With the recces done, there is no rest for these souped up road cars as they are handed over to the gravel crews. Their job is to drive each stage before it commences, trying to get through as close to the point where it closes to non-race traffic as possible. The crews will take notes on where conditions may have changed, which corners have iced, which are now dry, and then pace notes are updated to match. The drivers are entirely reliant on the quality of these additions, as without them it’s all too easy to hurtle into a corner blind expecting it to be clear, only to hit sheet ice and barrel off into the scenery.
Anyone who has been on roads around a rally will notice that the gravel crews don’t hang about, they must get from stage to stage as quickly as possible, bending whatever road rules they might have to in the process. They are unsung heroes of rallying, and their unassuming steeds get hammered over a far greater distance than the competition machinery, while having just as important a role in success as their glamorous competition stablemates.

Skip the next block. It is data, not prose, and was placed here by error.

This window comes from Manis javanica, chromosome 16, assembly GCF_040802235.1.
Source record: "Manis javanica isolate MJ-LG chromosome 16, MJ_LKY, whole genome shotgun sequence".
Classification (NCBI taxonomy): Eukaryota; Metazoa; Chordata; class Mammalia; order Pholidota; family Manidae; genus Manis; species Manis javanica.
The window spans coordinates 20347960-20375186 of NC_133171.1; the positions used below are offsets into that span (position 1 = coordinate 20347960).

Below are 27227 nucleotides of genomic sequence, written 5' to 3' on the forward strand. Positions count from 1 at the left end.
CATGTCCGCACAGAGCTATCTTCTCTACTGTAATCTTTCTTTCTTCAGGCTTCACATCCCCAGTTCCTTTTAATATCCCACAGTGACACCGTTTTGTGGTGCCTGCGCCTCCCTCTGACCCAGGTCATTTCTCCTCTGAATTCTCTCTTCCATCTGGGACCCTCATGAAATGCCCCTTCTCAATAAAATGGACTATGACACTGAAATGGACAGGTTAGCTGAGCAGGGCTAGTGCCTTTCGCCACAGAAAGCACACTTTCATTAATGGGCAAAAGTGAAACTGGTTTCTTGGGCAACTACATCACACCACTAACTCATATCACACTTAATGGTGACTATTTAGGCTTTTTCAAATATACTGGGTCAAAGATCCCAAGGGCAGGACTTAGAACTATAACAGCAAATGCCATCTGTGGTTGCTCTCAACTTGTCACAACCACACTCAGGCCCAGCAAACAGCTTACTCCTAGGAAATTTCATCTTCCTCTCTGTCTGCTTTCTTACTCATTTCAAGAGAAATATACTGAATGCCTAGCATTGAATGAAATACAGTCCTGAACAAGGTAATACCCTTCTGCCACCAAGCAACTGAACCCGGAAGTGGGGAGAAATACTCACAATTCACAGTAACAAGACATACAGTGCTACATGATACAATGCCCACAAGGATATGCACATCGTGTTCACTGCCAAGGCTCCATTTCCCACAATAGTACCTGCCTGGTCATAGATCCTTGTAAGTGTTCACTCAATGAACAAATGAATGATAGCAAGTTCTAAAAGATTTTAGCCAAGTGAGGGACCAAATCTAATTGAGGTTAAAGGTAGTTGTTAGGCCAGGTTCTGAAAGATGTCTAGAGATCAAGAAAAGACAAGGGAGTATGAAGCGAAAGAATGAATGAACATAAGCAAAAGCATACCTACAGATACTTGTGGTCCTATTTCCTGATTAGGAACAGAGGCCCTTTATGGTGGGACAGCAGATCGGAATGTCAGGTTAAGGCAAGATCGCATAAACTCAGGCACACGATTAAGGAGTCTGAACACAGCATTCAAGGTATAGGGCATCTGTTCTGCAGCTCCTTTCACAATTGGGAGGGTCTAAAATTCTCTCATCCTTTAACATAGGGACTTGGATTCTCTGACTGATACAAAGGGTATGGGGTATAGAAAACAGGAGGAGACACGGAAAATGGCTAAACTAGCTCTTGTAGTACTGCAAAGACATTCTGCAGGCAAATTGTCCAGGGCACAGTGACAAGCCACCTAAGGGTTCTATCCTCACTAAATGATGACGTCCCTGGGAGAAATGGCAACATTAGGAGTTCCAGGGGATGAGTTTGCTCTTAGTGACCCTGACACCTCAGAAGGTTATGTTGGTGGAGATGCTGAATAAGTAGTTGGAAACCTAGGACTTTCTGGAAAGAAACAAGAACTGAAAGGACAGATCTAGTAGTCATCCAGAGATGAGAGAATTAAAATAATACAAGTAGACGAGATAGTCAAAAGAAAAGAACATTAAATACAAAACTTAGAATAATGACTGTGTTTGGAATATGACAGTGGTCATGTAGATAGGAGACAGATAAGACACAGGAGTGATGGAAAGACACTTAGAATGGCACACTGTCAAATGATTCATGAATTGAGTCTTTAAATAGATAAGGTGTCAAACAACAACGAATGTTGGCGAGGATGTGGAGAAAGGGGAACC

There are of course armies of other personnel making sure the WRC heroes can keep the hammer down with confidence, for example, the last line of defence against changing conditions (which can switch from dry to ice in minutes over the Monte’s cols) are team members stationed at remote points with a mobile phone, giving minute by minute updates. You’ll see them sometimes, an unassuming team jacket dotted in amongst the spectators, notepad in hand providing indispensable intelligence.
After watching the two greatest rally drivers of the last twenty years do battle, it is worth sparing a thought for the grunt work below the surface and the team effort needed to create such success.